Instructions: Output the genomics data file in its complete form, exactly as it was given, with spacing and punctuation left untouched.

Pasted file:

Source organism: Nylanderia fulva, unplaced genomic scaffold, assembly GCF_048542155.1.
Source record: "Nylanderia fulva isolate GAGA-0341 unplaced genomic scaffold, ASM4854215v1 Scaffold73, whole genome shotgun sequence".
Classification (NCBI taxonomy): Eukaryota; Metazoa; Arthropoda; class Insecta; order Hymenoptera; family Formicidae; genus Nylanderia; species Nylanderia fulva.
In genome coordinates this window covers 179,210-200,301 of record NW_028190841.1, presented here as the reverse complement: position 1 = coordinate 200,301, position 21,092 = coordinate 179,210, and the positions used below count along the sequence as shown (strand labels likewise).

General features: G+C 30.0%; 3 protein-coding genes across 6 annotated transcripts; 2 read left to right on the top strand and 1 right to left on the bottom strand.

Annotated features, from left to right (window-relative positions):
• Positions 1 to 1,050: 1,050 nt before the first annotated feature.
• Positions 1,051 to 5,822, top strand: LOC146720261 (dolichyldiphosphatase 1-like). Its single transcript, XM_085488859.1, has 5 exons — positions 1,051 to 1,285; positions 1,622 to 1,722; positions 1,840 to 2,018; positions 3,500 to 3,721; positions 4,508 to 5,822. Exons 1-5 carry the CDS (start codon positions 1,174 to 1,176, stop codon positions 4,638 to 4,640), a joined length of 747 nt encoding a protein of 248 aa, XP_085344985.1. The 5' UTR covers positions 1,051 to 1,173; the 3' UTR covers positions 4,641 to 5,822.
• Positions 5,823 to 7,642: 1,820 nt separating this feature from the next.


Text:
Source organism: Nylanderia fulva, unplaced genomic scaffold, assembly GCF_048542155.1.
Source record: "Nylanderia fulva isolate GAGA-0341 unplaced genomic scaffold, ASM4854215v1 Scaffold73, whole genome shotgun sequence".
Classification (NCBI taxonomy): Eukaryota; Metazoa; Arthropoda; class Insecta; order Hymenoptera; family Formicidae; genus Nylanderia; species Nylanderia fulva.
In genome coordinates this window covers 179,210-200,301 of record NW_028190841.1, presented here as the reverse complement: position 1 = coordinate 200,301, position 21,092 = coordinate 179,210, and the positions used below count along the sequence as shown (strand labels likewise).

General features: G+C 30.0%; 3 protein-coding genes across 6 annotated transcripts; 2 read left to right on the top strand and 1 right to left on the bottom strand.

Annotated features, from left to right (window-relative positions):
• Positions 1 to 1,050: 1,050 nt before the first annotated feature.
• Positions 1,051 to 5,822, top strand: LOC146720261 (dolichyldiphosphatase 1-like). Its single transcript, XM_085488859.1, has 5 exons — positions 1,051 to 1,285; positions 1,622 to 1,722; positions 1,840 to 2,018; positions 3,500 to 3,721; positions 4,508 to 5,822. Exons 1-5 carry the CDS (start codon positions 1,174 to 1,176, stop codon positions 4,638 to 4,640), a joined length of 747 nt encoding a protein of 248 aa, XP_085344985.1. The 5' UTR covers positions 1,051 to 1,173; the 3' UTR covers positions 4,641 to 5,822.
• Positions 5,823 to 7,642: 1,820 nt separating this feature from the next.